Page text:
Case Study Of Down Syndrome


Background History

Julie is 18 years old and has Down’s syndrome. She currently lives with her mother, father and younger sister and attends a special needs Sixth Form College.

Reason For Referral

Julie’s parents referred her for occupational therapy for support in increasing her self-care skills. Julie relied heavily on her mother and father for self-care tasks such as washing and dressing. Her parents wished for Julie to become more independent as these issues were beginning to prevent her going away on trips with friends. This would be a concern when Julie wanted to move out of the family home.

Occupational Therapy Assessment

The occupational therapist assessed Julie’s environment and her abilities within that environment. The assessment used a person centred approach, combining the use of formal and informal assessments. Formal assessments included the Assessment of Motor and Process Skills (AMPS) and the Model of Human Occupation Screening Tool. Informal interviews and observations of activities were also carried out.

The assessment identified that:-

  • Julie had particular problems with sequencing the actions and steps within her activities;
  • She was also easily distracted by people and objects within her surroundings;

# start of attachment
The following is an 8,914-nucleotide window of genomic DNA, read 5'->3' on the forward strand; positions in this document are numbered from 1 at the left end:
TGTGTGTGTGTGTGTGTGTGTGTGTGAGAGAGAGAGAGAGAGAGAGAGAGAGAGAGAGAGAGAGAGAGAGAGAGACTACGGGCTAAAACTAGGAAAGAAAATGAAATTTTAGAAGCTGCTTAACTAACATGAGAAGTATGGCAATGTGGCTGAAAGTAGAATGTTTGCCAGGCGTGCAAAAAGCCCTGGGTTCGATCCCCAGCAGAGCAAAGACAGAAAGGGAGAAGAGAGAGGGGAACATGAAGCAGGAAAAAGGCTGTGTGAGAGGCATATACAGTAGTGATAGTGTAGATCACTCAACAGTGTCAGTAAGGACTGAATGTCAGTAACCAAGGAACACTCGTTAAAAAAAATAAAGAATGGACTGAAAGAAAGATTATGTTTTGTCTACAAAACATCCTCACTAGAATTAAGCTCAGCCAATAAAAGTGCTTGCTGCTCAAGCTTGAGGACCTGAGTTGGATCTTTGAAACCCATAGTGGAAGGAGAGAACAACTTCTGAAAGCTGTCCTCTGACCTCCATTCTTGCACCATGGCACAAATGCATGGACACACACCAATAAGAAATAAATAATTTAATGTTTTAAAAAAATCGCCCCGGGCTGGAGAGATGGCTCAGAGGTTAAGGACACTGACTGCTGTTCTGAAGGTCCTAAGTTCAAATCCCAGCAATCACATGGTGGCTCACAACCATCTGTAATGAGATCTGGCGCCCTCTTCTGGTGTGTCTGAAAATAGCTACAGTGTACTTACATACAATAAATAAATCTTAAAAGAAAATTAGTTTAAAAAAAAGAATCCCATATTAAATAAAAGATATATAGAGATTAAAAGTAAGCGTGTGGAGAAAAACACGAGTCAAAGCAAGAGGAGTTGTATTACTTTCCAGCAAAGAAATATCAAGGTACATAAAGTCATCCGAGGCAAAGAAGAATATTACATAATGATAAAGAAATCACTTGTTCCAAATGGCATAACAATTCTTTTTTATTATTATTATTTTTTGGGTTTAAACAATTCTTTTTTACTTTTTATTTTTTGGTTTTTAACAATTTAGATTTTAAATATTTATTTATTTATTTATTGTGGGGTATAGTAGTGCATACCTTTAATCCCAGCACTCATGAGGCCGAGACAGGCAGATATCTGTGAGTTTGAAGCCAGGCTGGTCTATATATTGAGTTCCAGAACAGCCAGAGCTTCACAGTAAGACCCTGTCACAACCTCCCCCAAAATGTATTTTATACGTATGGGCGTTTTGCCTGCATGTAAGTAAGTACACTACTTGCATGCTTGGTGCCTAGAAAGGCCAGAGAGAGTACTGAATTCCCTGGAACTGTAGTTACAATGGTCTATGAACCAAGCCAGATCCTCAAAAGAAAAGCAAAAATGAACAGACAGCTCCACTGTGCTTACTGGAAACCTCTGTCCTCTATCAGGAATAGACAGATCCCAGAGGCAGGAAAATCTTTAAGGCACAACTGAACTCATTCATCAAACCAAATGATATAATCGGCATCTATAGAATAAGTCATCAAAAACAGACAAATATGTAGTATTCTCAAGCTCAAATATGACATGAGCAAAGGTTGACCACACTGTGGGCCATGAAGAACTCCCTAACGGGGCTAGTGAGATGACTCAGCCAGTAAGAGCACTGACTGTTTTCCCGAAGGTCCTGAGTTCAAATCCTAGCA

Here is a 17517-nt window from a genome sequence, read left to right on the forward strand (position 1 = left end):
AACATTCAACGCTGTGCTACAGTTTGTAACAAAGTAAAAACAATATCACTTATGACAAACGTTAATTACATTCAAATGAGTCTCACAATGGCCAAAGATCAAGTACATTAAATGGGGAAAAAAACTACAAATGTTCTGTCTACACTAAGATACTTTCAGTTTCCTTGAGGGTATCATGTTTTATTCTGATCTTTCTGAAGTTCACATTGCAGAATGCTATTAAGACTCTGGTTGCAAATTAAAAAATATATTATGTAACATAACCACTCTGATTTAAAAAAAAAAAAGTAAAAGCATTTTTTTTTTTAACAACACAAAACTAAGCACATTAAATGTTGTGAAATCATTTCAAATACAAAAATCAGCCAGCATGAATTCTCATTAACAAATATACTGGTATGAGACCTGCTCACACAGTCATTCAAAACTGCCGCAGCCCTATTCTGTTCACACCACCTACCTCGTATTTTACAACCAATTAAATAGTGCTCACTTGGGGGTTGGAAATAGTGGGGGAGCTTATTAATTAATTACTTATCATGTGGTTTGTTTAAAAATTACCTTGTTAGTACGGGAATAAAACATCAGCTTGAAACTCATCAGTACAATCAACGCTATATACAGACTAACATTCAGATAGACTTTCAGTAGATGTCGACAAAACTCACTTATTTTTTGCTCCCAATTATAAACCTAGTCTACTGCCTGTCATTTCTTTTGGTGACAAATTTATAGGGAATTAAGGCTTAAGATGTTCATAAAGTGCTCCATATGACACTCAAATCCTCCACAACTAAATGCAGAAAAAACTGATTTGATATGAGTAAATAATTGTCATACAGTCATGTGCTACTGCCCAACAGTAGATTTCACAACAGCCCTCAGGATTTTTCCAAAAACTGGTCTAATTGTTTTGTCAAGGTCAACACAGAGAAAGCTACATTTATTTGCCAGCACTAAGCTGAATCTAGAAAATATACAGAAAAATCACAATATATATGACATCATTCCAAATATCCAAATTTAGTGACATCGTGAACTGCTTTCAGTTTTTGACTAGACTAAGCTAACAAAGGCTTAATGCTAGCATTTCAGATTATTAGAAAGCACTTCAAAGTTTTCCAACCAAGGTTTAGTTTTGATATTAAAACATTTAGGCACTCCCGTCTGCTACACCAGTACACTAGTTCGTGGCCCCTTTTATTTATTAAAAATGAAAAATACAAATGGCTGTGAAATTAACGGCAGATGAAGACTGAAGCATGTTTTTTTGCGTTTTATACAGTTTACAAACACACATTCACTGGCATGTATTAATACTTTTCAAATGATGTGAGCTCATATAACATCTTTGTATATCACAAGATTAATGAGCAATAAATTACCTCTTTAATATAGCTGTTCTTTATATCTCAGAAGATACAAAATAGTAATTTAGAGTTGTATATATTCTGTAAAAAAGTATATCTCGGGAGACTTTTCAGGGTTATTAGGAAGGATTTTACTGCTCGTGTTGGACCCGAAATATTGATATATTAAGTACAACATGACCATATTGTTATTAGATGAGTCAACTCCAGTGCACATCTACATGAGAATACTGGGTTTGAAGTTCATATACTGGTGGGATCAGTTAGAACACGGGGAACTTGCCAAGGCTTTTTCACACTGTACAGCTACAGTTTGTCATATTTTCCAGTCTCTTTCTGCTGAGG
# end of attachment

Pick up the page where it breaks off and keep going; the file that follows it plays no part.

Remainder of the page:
• Fine motor skills were an issue as Julie struggled to manipulate objects such as zips or co-ordinate two hands for activities such as doing up buttons.

Occupational Therapy Treatment Plan

Julie was offered an occupational therapy programme consisting of 12 weekly sessions which focused on:-

  • Working with Julie, her family and school staff to implement a program of fine motor tasks and co-ordination activities to improve her skills (she completed these at school and at home for a period of three weeks). The occupational therapist then worked with her to transfer the skills she had learnt into real life situations such as doing up zips, buttons, opening containers etc;
  • Adapting her home environment to remove visual distractions such as superfluous products and bottles;
  • Providing visual sequences in her bedroom and bathroom to prompt her into the order in which to complete tasks;
  • Being fun to ensure Julie was motivated and engaged fully with the therapist;
  • Activities carefully designed to challenge Julie whilst ensuring that she succeeded (this approach developed Julie’s self confidence and willingness to persevere with tasks that she found difficult).


At the end of the programme:-

  • Julie was able to dress herself and clean her own teeth;
  • Julie was able to wash herself independently meaning she was able to have her first ever sleepover at a friends' house (she continued to need minimal support with showering as this was a complex task made more difficult by being unable to wear her glasses in the shower);